Sunday, November 23, 2008
Remember "the Surge" and how successful it was? Remember how we were celebrating "victory" in Iraq?
Remember how, not so long ago, some of us were still actually listening to the people who had been wrong about absolutely everything for five years? Some of us were even going to the trouble of debating with them.
Remember how Richard Perle, aka "Baghdad Dick" said back in 2003, And a year from now, I'll be very surprised if there is not some grand square in Baghdad that is named after President Bush.
OK, it may have taken a little over a year, but I want all you skeptics and all you America-haters who secretly favor the terrorists to know that Perle's prediction has come true. There was an inspiring ceremony in Baghdad recently, during which, as Bernard Chazelle describes it:
Iraqis could not contain their excitement yesterday as the old central Baghdad square was renamed after George W. Bush in a highly emotional ceremony. Following an ancient Iraqi tradition, an effigy of President Bush was held upside down as a show of respect and then burned to the ground. Collective jubilation reached its peak as the assembled masses broke into Iraq's new national anthem, "Bush the Babylonian Burning Man." Throngs of admirers were then allowed to show their gratitude by banging on Bush's head with their shoes. When the effigy fell head first into the crowds, adoring fans got a chance to pelt it with their own plastic water bottles and spit on it with their own saliva -- what a scholar at the Heritage Foundation has already dubbed "The Great Spit of Freedom." Thousands of grateful Iraqis held up giant signs that read "Death to America," obviously an innocent misspelling of the words "Our American Hero!"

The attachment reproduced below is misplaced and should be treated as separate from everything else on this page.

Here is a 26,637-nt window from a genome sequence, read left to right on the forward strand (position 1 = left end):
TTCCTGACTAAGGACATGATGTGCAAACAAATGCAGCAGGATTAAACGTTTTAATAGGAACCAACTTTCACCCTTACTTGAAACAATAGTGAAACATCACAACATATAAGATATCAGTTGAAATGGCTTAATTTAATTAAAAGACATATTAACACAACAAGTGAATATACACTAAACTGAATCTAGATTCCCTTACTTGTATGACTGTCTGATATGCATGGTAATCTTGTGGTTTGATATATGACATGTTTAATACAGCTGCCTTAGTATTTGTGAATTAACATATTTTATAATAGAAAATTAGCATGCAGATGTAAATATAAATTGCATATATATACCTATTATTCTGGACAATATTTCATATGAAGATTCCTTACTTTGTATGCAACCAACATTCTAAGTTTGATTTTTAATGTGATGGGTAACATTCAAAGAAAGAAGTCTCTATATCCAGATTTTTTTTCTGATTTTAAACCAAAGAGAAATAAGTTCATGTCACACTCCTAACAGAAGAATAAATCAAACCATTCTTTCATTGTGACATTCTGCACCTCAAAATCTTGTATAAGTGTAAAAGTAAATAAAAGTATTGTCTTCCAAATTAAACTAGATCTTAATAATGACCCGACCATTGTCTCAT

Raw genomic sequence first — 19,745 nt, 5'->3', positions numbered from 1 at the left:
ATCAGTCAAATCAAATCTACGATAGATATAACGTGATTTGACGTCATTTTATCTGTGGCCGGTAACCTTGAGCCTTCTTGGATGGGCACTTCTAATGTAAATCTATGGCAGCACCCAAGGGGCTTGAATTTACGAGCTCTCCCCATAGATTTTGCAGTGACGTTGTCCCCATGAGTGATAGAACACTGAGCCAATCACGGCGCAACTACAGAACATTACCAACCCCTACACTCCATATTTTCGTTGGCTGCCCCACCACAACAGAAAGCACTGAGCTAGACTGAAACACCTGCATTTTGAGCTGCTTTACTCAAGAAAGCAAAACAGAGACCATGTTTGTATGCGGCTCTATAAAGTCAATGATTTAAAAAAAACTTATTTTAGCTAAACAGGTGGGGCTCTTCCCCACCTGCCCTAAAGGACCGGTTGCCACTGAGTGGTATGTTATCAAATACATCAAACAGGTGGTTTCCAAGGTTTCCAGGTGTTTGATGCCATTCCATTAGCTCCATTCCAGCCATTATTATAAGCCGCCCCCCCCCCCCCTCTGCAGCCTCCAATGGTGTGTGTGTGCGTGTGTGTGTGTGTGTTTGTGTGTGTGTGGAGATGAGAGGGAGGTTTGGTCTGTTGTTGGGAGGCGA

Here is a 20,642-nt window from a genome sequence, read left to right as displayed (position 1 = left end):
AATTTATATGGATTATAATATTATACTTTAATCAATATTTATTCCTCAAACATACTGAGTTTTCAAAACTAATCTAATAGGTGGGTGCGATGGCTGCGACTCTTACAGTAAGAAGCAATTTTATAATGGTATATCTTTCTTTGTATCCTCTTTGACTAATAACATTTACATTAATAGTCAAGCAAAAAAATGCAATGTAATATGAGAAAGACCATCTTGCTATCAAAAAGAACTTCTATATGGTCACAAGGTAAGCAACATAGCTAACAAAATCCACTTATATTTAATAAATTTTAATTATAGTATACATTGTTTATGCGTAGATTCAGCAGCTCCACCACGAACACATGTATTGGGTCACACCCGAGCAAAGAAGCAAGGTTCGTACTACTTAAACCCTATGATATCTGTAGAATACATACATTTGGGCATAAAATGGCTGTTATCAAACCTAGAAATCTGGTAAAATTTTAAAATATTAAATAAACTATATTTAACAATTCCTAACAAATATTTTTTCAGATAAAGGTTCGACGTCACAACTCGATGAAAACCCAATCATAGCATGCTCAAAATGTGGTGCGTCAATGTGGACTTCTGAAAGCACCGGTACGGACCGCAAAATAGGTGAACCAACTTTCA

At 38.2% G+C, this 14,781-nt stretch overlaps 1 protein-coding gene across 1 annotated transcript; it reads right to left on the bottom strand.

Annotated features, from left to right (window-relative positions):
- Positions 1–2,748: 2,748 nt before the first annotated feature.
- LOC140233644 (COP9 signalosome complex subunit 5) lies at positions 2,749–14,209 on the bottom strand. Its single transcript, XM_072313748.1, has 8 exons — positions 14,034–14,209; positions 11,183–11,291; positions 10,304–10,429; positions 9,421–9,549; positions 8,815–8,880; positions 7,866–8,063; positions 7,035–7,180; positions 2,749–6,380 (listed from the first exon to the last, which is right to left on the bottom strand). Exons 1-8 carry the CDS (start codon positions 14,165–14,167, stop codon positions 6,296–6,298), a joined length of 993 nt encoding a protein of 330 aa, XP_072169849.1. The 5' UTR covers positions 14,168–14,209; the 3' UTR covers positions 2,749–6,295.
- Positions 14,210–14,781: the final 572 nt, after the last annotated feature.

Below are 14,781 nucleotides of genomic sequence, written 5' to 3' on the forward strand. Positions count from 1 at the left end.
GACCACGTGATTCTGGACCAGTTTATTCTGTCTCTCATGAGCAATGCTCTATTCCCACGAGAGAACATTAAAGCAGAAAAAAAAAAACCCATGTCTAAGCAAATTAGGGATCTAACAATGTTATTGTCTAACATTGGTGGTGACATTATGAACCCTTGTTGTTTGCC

So how abouit it, kids, did we learn anything this time? At a minimum, I wouild hope we learned three things:
1) To stop listening to "experts," all of whose predictions are always exactly, precisely 100 percent wrong;
2) That people who are not gung-ho for the next war are possibly motivated by patriotism and concern for the country's welfare, and are not necessarily enemy sympathizers;
3) That paying for trillion-dollar wars with a credit card is not a good idea.
Even if we did learn something this time, it's probably too late. I don't think we're going to recover from the last eight years. But I'm seriously glad the Iraqis had their renaming ceremony in that Baghdad Square, because the ceremony serves as both a synopsis and a final verdict on this criminal and moronic neocon Bush administration.